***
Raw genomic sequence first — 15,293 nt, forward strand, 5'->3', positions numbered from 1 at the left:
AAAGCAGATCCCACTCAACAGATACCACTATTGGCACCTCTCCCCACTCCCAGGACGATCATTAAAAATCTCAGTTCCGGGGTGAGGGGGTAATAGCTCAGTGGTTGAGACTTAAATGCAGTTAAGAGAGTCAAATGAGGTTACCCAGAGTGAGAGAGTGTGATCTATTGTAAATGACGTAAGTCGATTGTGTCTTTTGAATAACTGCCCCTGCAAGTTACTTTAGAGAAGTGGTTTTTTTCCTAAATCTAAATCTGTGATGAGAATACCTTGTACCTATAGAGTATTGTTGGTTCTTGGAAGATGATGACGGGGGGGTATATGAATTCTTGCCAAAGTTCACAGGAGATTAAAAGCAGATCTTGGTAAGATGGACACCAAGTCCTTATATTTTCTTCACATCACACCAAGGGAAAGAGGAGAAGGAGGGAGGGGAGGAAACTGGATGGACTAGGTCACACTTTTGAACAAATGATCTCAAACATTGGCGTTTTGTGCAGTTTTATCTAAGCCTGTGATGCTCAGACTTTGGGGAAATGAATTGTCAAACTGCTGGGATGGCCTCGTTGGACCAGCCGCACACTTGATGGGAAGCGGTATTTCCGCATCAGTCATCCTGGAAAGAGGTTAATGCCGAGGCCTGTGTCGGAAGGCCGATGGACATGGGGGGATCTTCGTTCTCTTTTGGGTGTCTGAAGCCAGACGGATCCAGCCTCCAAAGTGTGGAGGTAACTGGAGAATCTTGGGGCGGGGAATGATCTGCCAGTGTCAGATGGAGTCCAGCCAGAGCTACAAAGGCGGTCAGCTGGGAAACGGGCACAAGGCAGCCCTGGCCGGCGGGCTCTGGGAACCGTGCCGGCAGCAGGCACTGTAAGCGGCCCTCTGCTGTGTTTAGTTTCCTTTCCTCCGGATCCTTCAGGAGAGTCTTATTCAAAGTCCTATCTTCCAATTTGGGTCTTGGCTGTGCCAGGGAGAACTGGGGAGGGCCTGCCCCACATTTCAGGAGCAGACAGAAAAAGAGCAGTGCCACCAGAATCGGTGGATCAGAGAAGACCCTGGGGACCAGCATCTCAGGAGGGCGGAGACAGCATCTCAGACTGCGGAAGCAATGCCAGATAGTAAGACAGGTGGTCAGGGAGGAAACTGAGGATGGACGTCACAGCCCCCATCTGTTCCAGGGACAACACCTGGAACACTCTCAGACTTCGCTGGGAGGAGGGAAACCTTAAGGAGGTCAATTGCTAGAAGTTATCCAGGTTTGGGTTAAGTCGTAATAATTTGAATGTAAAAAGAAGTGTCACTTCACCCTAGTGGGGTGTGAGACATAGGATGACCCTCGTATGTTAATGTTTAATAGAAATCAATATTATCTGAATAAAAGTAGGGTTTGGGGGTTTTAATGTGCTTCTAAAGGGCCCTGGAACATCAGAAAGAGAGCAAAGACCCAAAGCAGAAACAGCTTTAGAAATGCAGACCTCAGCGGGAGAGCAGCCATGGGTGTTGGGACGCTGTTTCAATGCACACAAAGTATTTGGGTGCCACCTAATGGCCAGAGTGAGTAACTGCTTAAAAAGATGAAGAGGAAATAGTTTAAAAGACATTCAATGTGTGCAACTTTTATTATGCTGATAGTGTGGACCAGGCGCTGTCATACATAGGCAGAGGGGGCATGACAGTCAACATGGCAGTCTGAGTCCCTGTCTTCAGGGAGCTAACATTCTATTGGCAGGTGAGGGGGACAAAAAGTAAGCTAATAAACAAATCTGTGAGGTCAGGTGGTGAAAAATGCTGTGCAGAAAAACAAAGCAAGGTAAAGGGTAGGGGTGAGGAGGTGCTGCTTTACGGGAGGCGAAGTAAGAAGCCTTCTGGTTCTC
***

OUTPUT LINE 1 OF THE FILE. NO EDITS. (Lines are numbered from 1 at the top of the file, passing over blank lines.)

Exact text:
Raw genomic sequence first — 15,293 nt, forward strand, 5'->3', positions numbered from 1 at the left: